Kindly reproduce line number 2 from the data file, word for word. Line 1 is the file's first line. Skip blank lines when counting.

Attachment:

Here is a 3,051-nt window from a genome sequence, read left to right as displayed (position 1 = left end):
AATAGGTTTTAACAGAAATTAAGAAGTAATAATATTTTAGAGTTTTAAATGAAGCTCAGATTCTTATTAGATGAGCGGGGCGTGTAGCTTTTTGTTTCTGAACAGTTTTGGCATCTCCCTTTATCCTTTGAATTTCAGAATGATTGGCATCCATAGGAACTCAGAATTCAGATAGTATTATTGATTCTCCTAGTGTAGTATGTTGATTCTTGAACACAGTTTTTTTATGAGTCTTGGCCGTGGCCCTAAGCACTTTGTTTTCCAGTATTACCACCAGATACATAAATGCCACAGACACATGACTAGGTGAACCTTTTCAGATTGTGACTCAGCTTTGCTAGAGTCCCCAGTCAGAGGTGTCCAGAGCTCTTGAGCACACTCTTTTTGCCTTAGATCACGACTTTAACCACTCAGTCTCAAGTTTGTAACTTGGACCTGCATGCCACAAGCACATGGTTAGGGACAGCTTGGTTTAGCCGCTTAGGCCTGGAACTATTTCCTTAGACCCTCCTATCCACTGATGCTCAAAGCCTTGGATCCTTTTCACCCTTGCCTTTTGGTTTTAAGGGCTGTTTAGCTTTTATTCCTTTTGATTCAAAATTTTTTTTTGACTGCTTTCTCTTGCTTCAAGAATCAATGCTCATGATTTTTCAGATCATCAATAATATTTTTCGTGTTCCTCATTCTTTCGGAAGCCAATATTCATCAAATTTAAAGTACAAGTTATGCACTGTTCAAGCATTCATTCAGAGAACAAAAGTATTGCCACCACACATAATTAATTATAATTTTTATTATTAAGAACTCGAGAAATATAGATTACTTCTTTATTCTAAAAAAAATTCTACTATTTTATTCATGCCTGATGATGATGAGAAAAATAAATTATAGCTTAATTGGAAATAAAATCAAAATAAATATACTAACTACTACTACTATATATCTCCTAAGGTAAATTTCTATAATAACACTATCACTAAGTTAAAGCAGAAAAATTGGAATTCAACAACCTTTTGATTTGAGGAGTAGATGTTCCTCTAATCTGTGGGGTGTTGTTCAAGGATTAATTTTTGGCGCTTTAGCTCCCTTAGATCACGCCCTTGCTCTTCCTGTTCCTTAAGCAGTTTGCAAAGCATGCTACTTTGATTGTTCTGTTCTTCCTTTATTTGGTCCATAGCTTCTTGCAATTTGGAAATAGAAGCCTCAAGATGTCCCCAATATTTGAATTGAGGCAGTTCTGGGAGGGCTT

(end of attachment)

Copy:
AATAGGTTTTAACAGAAATTAAGAAGTAATAATATTTTAGAGTTTTAAATGAAGCTCAGATTCTTATTAGATGAGCGGGGCGTGTAGCTTTTTGTTTCTGAACAGTTTTGGCATCTCCCTTTATCCTTTGAATTTCAGAATGATTGGCATCCATAGGAACTCAGAATTCAGATAGTATTATTGATTCTCCTAGTGTAGTATGTTGATTCTTGAACACAGTTTTTTTATGAGTCTTGGCCGTGGCCCTAAGCACTTTGTTTTCCAGTATTACCACCAGATACATAAATGCCACAGACACATGACTAGGTGAACCTTTTCAGATTGTGACTCAGCTTTGCTAGAGTCCCCAGTCAGAGGTGTCCAGAGCTCTTGAGCACACTCTTTTTGCCTTAGATCACGACTTTAACCACTCAGTCTCAAGTTTGTAACTTGGACCTGCATGCCACAAGCACATGGTTAGGGACAGCTTGGTTTAGCCGCTTAGGCCTGGAACTATTTCCTTAGACCCTCCTATCCACTGATGCTCAAAGCCTTGGATCCTTTTCACCCTTGCCTTTTGGTTTTAAGGGCTGTTTAGCTTTTATTCCTTTTGATTCAAAATTTTTTTTTGACTGCTTTCTCTTGCTTCAAGAATCAATGCTCATGATTTTTCAGATCATCAATAATATTTTTCGTGTTCCTCATTCTTTCGGAAGCCAATATTCATCAAATTTAAAGTACAAGTTATGCACTGTTCAAGCATTCATTCAGAGAACAAAAGTATTGCCACCACACATAATTAATTATAATTTTTATTATTAAGAACTCGAGAAATATAGATTACTTCTTTATTCTAAAAAAAATTCTACTATTTTATTCATGCCTGATGATGATGAGAAAAATAAATTATAGCTTAATTGGAAATAAAATCAAAATAAATATACTAACTACTACTACTATATATCTCCTAAGGTAAATTTCTATAATAACACTATCACTAAGTTAAAGCAGAAAAATTGGAATTCAACAACCTTTTGATTTGAGGAGTAGATGTTCCTCTAATCTGTGGGGTGTTGTTCAAGGATTAATTTTTGGCGCTTTAGCTCCCTTAGATCACGCCCTTGCTCTTCCTGTTCCTTAAGCAGTTTGCAAAGCATGCTACTTTGATTGTTCTGTTCTTCCTTTATTTGGTCCATAGCTTCTTGCAATTTGGAAATAGAAGCCTCAAGATGTCCCCAATATTTGAATTGAGGCAGTTCTGGGAGGGCTT